We’ve got to keep mo­men­tum go­ing

The Football League Paper - - WOMEN'S FOOTBALL WEEKLY -

IT FEELS as if ev­ery­thing has come to­gether for women’s football – the World Cup, the FA Cup fi­nal at Wem­b­ley and an ex­cit­ing Su­per League sea­son. The game is on the crest of a wave.

Be­cause I was out in Canada com­men­tat­ing, I was the same as a lot of the Eng­land play­ers; in a bub­ble and not re­ally sure what the re­ac­tion was like back home.We were just re­ally proud of the play­ers, how they were play­ing and pro­gress­ing in the tour­na­ment.

Of course, los­ing to Ja­pan in the semi-fi­nal was a mas­sive dis­ap­point­ment but then they bounced back and won the third/fourth play-off against Ger­many.

The na­tion took the girls to heart and re­ally backed them. I re­alised from so­cial media and from speak­ing to peo­ple back home how much sup­port they were get­ting.

I was even get­ting mes­sages from lit­tle girls say­ing how their mum and dad had let them stay up to watch it and that they want to play for Eng­land when they grow up. You wanted the play­ers to in­spire a na­tion, that’s the mes­sage the man­ager Mark Samp­son put across, and they did just that.

Par­ties

It was at­ti­tude chang­ing. I’ve got a cou­ple of lad mates who are re­ally into their football and go to watch Liver­pool or Ever­ton ev­ery week. They were hav­ing World Cup par­ties – I’ve never known that be­fore, even when I was play­ing in World Cups!

Things are grad­u­ally chang­ing. A lot of it is due to the team be­ing suc­cess­ful, which al­ways helps, and the fact they gave their ab­so­lute all.

A lot of peo­ple have got tired of div­ing and cheat­ing, and it was re­fresh­ing not to see that in the women’s game.The girls were lov­ing their football and proud to play for their coun­try.

It’s only since they’ve come back that they’ve re­alised how things have changed.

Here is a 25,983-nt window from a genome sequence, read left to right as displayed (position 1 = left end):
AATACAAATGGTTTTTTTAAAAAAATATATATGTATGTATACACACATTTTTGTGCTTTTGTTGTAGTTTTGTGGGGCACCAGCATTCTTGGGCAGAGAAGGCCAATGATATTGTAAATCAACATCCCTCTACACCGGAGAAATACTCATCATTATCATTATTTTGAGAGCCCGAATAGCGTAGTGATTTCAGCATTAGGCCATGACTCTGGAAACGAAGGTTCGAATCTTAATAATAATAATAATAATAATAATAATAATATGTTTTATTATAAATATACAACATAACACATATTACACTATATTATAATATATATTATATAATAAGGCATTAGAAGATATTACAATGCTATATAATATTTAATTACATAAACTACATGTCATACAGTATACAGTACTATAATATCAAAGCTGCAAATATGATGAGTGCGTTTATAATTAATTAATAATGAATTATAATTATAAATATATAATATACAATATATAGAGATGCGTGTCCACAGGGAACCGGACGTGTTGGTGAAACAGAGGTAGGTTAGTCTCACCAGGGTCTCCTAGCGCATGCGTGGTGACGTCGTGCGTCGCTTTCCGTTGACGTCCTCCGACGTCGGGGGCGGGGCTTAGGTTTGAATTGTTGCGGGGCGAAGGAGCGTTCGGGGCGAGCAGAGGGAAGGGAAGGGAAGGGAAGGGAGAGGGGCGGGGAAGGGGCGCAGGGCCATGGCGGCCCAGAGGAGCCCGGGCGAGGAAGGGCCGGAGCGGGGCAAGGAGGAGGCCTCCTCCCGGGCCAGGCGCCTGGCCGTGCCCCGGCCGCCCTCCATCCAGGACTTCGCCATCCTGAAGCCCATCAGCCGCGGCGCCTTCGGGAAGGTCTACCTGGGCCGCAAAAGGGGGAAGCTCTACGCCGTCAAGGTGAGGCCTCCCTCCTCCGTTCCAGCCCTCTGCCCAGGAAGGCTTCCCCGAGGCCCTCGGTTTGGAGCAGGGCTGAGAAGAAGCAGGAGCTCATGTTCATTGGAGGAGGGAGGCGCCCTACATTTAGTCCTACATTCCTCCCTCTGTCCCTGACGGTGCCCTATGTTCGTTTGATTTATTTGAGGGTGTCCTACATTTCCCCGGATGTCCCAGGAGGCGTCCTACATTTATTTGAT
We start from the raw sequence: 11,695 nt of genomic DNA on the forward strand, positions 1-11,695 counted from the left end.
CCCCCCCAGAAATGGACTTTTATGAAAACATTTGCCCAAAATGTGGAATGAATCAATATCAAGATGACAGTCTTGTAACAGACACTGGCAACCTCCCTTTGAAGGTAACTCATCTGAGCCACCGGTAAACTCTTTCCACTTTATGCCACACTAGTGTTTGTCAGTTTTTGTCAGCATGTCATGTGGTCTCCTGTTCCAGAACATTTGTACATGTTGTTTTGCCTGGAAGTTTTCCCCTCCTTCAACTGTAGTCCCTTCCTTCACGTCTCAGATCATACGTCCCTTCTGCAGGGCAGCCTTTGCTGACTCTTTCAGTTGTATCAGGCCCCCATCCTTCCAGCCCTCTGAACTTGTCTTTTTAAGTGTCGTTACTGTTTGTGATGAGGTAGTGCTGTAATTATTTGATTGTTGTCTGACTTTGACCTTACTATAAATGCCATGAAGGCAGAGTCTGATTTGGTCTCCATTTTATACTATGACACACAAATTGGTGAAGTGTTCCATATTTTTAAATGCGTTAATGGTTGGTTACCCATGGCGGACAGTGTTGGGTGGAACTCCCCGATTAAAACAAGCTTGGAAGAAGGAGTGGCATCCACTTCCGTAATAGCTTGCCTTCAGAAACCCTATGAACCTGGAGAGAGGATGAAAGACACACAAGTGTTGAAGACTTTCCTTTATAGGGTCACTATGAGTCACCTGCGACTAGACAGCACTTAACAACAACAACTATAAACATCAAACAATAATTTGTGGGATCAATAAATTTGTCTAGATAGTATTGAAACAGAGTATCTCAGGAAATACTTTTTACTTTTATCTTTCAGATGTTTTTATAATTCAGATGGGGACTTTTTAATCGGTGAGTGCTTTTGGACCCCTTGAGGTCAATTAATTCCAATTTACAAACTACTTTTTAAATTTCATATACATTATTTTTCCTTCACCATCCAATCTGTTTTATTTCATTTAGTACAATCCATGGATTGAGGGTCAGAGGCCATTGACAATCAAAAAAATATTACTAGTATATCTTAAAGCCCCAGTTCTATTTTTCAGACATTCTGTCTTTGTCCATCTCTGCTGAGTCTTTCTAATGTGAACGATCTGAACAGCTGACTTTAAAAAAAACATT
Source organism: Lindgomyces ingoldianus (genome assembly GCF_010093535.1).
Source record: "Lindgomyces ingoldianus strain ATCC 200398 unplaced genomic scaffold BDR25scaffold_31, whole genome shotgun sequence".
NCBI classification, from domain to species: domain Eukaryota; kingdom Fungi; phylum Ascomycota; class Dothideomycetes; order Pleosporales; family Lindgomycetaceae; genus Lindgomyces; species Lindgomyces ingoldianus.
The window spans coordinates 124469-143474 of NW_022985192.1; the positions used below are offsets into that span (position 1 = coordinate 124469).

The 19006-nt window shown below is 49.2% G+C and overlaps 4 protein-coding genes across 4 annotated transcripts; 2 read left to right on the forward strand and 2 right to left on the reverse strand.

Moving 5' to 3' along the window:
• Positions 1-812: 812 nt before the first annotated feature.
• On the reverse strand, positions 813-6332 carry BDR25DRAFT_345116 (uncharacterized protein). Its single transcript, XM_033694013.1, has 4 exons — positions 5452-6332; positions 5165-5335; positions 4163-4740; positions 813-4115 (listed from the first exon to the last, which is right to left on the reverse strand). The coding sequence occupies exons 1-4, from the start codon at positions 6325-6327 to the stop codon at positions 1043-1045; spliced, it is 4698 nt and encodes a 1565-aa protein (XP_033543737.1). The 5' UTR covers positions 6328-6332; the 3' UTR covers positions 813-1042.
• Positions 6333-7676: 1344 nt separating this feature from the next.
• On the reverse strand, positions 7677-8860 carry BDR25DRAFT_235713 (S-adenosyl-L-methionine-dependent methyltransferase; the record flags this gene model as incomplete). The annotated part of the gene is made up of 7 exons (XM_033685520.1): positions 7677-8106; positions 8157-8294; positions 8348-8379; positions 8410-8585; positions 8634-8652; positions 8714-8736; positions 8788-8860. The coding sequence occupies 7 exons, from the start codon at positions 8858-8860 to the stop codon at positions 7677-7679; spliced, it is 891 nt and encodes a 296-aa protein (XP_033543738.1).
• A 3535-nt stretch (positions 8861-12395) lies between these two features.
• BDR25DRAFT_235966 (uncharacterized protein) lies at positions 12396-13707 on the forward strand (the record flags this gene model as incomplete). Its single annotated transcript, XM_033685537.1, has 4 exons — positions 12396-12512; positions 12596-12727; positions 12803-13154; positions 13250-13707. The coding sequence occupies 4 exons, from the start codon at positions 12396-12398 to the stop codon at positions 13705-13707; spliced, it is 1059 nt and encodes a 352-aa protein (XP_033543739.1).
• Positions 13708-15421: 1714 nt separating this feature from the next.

I spoke to Laura Bas­sett and when she got back home, her lo­cal li­brary had a book for peo­ple to put mes­sages of sup­port in af­ter the own goal against Ja­pan. Her next door neigh­bour came round to see if she was ok.

It just shows how ev­ery­body watched and felt dread­ful for what she was go­ing through. Nine times out of ten, that ball wouldn’t have gone in.

It meant so much to her but, the type of per­son she is, she was more con­cerned about how ev­ery­body else would feel rather than her­self.

For me, Bass was one of the best play­ers through­out the tourna

ment. She was con­sis­tently very good and it was so sad the way it hap­pened. She says, ‘I wish peo­ple didn’t know Laura Bas­sett’. But, along with her team-mates, she’s inspired a lot of girls to play football and come to the games. That’s what it’s about. We need to keep the mo­men­tum go­ing now. Eng­land are in their Euro­pean Cham­pi­onship qual­i­fiers soon and hope­fully peo­ple will keep watch­ing.

I said it was go­ing to change af­ter the Olympics, but it dropped away. I’m hop­ing it con­tin­ues this time. In my eyes, the next step is to have a com­pletely pro­fes­sional league in WSL1 and WSL2. The bet­ter the stan­dard, the more peo­ple will come.

Newspapers in English

Newspapers from UK

© PressReader. All rights reserved.